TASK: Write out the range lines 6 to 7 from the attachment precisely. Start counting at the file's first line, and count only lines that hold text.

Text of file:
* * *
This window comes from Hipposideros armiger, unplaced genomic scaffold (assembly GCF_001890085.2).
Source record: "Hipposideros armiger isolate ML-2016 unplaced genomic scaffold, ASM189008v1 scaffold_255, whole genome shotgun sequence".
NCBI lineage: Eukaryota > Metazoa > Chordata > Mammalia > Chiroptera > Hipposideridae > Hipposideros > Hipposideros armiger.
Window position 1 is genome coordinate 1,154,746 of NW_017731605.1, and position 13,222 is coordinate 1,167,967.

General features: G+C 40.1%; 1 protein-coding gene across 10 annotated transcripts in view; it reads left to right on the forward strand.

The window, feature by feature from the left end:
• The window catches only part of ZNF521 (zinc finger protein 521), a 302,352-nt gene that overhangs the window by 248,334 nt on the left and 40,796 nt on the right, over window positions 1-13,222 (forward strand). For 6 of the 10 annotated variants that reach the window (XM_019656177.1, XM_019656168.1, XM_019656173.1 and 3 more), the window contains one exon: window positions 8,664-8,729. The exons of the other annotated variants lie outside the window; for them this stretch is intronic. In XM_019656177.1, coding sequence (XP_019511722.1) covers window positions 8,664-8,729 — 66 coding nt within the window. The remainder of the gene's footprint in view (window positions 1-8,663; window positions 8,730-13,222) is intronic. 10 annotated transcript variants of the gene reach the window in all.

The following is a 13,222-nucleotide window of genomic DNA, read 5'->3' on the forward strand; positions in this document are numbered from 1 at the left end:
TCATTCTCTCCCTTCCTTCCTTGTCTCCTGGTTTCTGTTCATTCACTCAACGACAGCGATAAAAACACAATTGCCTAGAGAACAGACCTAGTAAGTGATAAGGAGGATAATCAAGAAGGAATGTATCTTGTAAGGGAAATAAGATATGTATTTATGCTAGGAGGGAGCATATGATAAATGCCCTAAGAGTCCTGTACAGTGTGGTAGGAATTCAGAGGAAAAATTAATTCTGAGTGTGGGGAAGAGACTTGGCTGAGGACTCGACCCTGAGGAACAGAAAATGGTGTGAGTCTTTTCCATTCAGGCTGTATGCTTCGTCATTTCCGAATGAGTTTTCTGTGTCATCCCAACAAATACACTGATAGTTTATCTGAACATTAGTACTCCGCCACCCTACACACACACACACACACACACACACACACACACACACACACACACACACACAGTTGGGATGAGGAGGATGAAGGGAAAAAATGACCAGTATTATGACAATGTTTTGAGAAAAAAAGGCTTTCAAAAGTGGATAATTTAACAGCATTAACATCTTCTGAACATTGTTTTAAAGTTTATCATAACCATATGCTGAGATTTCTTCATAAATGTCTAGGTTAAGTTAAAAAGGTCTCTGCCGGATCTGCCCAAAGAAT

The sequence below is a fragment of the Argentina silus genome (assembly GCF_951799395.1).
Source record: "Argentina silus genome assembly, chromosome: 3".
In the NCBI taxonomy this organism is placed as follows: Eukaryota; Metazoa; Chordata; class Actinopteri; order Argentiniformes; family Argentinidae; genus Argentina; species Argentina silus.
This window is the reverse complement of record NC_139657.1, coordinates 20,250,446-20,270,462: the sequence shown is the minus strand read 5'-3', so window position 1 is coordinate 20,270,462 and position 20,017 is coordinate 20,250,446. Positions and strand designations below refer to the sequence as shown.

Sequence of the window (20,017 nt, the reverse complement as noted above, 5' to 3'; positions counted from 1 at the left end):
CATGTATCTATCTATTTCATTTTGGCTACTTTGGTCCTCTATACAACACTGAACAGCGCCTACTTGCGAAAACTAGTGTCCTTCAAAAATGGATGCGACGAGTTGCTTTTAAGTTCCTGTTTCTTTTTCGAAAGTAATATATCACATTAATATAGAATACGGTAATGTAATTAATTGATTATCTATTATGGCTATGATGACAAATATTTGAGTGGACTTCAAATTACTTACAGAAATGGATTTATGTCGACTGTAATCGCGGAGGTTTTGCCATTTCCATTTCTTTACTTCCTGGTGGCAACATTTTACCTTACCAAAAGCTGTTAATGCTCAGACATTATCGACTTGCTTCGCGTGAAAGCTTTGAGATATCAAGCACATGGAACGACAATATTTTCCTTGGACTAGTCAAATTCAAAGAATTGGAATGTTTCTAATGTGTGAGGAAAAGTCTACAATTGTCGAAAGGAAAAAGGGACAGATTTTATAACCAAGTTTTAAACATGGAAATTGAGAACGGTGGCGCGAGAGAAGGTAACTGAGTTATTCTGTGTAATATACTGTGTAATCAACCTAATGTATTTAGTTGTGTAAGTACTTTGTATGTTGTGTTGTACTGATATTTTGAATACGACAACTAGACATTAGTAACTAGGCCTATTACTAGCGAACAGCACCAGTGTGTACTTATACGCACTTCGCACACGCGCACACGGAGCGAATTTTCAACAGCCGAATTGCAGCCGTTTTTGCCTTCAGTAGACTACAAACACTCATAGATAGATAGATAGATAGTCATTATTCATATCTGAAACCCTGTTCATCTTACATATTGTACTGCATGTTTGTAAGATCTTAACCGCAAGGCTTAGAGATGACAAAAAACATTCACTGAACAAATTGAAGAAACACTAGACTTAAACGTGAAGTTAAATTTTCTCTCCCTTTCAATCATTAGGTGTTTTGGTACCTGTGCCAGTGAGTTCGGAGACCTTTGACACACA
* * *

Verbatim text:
The window, feature by feature from the left end:
• The window catches only part of ZNF521 (zinc finger protein 521), a 302,352-nt gene that overhangs the window by 248,334 nt on the left and 40,796 nt on the right, over window positions 1-13,222 (forward strand). For 6 of the 10 annotated variants that reach the window (XM_019656177.1, XM_019656168.1, XM_019656173.1 and 3 more), the window contains one exon: window positions 8,664-8,729. The exons of the other annotated variants lie outside the window; for them this stretch is intronic. In XM_019656177.1, coding sequence (XP_019511722.1) covers window positions 8,664-8,729 — 66 coding nt within the window. The remainder of the gene's footprint in view (window positions 1-8,663; window positions 8,730-13,222) is intronic. 10 annotated transcript variants of the gene reach the window in all.